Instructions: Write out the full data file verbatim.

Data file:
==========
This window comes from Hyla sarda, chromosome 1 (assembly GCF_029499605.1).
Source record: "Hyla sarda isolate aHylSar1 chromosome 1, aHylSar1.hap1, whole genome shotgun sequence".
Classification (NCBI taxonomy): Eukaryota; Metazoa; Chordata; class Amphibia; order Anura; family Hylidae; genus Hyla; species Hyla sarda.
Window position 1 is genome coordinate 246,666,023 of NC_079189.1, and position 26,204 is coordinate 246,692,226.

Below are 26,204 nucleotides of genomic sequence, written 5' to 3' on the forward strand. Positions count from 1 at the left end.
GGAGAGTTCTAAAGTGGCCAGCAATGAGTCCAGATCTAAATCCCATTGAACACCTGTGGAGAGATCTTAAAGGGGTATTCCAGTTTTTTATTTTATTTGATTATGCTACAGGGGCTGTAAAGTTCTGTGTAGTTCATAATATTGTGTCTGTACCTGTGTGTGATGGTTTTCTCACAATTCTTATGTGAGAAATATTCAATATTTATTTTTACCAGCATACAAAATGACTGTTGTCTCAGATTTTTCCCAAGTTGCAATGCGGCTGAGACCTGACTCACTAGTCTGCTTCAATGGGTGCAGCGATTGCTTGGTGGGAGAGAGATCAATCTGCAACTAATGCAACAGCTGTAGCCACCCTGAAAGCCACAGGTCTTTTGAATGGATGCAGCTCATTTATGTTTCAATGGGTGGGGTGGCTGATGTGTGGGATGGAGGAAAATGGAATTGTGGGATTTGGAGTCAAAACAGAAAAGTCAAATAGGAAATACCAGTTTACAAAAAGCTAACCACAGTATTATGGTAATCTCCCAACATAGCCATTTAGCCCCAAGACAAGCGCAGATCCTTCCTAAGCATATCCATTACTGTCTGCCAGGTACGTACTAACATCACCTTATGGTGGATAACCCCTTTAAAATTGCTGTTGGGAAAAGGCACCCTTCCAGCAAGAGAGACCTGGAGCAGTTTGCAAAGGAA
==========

This window comes from Hyla sarda, chromosome 1 (assembly GCF_029499605.1).
Source record: "Hyla sarda isolate aHylSar1 chromosome 1, aHylSar1.hap1, whole genome shotgun sequence".
Classification (NCBI taxonomy): Eukaryota; Metazoa; Chordata; class Amphibia; order Anura; family Hylidae; genus Hyla; species Hyla sarda.
Window position 1 is genome coordinate 246,666,023 of NC_079189.1, and position 26,204 is coordinate 246,692,226.

Below are 26,204 nucleotides of genomic sequence, written 5' to 3' on the forward strand. Positions count from 1 at the left end.
GGAGAGTTCTAAAGTGGCCAGCAATGAGTCCAGATCTAAATCCCATTGAACACCTGTGGAGAGATCTTAAAGGGGTATTCCAGTTTTTTATTTTATTTGATTATGCTACAGGGGCTGTAAAGTTCTGTGTAGTTCATAATATTGTGTCTGTACCTGTGTGTGATGGTTTTCTCACAATTCTTATGTGAGAAATATTCAATATTTATTTTTACCAGCATACAAAATGACTGTTGTCTCAGATTTTTCCCAAGTTGCAATGCGGCTGAGACCTGACTCACTAGTCTGCTTCAATGGGTGCAGCGATTGCTTGGTGGGAGAGAGATCAATCTGCAACTAATGCAACAGCTGTAGCCACCCTGAAAGCCACAGGTCTTTTGAATGGATGCAGCTCATTTATGTTTCAATGGGTGGGGTGGCTGATGTGTGGGATGGAGGAAAATGGAATTGTGGGATTTGGAGTCAAAACAGAAAAGTCAAATAGGAAATACCAGTTTACAAAAAGCTAACCACAGTATTATGGTAATCTCCCAACATAGCCATTTAGCCCCAAGACAAGCGCAGATCCTTCCTAAGCATATCCATTACTGTCTGCCAGGTACGTACTAACATCACCTTATGGTGGATAACCCCTTTAAAATTGCTGTTGGGAAAAGGCACCCTTCCAGCAAGAGAGACCTGGAGCAGTTTGCAAAGGAA